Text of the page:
In the past, the North Korean government did participate in various South Korean proposed projects, such as the Kaesong Industrial Complex or Mount Kumgang Resort. However, Pyongyang’s leadership sought significant control over these projects to maximize economic benefits for the regime.
The Kim regime also rejected more open engagement with the South because it presented long-term risks to regime stability. After all, a critical tool undergirding North Korean regime stability is a comprehensive information and influence activities (IIA) campaign to control the population’s ideological thinking.
As analyst Martyn Williams explains, the Propaganda and Agitation Department specifically “operates a pervasive control network” throughout the regime to ensure that both North Korean news media content and government messaging will “always deliver the same news with the same perspective.” Simultaneously, North Korea’s domestic security agencies enforce harsh penalties for smuggling, distributing, and viewing foreign media.
Pyongyang’s IIA campaigns focus on three key messages: enhancing the Kim family regime’s reputation, countering U.S. and outside influence on the Korean peninsula, and undermining the legitimacy of the South Korean government.
From the Kim regime’s perspective, the open and free engagement between South Korean businesses and organizations would likely undermine the validity of Northern propaganda narratives regarding South Korea’s illegitimacy. Cross-border projects and people-to-people exchange could also lead the North to open up to more foreign media and influence infiltration, thereby threatening the regime’s ideological influence in the country.
South Korea has avoided confronting North Korea for having more control over these engagements because Seoul feared that pressuring Pyongyang on such terms would only incite tensions and thereby set back the reconciliation process
In reality, the Moon administration’s broader North Korea strategy focusing on incentives while overlooking the Kim regime’s provocations helps advance Pyongyang’s strategic interests. North Korea employs military and diplomatic provocations to extort benefits from its adversaries such as sanctions relief and de facto recognition of North Korea as a nuclear weapons state.
The Moon administration should, therefore, reconsider not only the recent ban on anti-North Korean propaganda leaflets but also its overall North Korea strategy. Seoul should employ a coordinated political warfare strategy that incorporates all elements of power—diplomatic, military, economic, and informational—to persuade the Kim family regime that retaining nuclear weapons will bring more harm than good.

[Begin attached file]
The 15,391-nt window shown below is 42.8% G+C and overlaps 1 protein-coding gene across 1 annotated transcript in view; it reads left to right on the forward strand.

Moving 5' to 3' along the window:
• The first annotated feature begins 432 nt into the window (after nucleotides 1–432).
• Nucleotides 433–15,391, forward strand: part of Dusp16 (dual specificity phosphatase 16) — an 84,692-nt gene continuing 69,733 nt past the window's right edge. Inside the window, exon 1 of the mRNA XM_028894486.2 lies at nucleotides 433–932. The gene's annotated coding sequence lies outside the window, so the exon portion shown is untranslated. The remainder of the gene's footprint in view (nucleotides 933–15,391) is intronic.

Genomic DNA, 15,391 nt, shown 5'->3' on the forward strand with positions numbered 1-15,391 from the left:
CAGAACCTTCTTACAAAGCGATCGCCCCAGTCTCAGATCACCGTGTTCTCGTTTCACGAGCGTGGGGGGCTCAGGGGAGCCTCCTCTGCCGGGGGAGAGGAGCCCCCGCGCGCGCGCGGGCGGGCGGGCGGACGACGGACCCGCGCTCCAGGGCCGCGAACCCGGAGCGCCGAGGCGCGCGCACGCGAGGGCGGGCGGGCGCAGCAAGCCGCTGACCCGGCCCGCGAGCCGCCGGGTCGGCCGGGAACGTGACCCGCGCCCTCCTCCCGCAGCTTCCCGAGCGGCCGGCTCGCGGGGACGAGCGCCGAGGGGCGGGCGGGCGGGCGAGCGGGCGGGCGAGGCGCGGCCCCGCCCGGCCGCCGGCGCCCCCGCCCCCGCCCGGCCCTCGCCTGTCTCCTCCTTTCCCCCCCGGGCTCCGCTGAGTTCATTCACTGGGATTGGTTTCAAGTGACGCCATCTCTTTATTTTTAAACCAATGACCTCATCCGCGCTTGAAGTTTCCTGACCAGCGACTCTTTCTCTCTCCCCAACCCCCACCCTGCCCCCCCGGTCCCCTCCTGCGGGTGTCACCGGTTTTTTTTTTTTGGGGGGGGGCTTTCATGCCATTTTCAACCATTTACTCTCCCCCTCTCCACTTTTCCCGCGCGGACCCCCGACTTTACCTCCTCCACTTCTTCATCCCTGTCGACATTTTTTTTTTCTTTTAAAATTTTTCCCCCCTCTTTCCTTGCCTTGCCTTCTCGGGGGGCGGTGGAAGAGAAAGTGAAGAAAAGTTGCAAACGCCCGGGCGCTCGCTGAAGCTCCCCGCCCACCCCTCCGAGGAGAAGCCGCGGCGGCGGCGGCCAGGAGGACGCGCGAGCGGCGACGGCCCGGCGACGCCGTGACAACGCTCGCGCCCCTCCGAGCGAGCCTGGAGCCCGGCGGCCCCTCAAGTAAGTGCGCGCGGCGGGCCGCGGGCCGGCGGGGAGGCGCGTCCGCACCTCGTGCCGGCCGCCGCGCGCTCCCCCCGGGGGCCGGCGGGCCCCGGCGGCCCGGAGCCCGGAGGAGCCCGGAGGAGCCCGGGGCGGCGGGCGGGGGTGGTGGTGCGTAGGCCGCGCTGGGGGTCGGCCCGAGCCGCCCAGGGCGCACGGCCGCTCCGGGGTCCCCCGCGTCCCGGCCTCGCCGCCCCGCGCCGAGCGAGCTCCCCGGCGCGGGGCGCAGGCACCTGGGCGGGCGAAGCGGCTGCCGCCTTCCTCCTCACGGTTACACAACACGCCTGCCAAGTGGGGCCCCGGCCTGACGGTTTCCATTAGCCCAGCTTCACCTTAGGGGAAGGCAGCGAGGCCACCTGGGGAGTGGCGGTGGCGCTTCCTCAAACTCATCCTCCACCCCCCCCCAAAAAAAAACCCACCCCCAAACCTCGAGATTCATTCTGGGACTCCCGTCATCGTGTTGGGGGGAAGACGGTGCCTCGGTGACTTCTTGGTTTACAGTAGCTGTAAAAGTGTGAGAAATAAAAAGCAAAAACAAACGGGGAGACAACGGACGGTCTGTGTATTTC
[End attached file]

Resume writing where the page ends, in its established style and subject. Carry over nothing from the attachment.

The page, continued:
For this strategy to be effective, the Moon administration must also resolve issues negatively affecting its alliance with the United States. The most immediately pressing issue for the alliance is the negotiation of the Special Measures Agreement to decide burden-sharing costs for the U.S. troop presence in Korea. The failure to complete this negotiation could result in a worst-case scenario of U.S. troop withdrawals from South Korea, which could embolden more hostile North Korean military activity.
Furthermore, for South Korea, the most critical element for an effective North Korea strategy is to ensure a robust U.S.-South Korea alliance. This decades-long security partnership has served as the lynchpin for relative peace on the Korean peninsula, as the U.S. military footprint in South Korea has deterred North Korea from engaging in a full-scale conflict since the Korean War.
While this new approach certainly brings the risk of heightening tensions on the peninsula, continuing the Moon administration’s current strategy present the long-term risk of providing the North Korean regime more time to perfect its nuclear and ballistic missile capabilities. The Moon administration can only achieve the peace it so desperately desires by finally confronting the Kim regime for its hostile actions – rather than being intimidated by the likes of Kim Yo Jong.
Mathew Ha is a research analyst focused on North Korea and China at the Foundation for Defense of Democracies (FDD), where he also contributes to FDD’s Center on Military and Political Power (CMPP).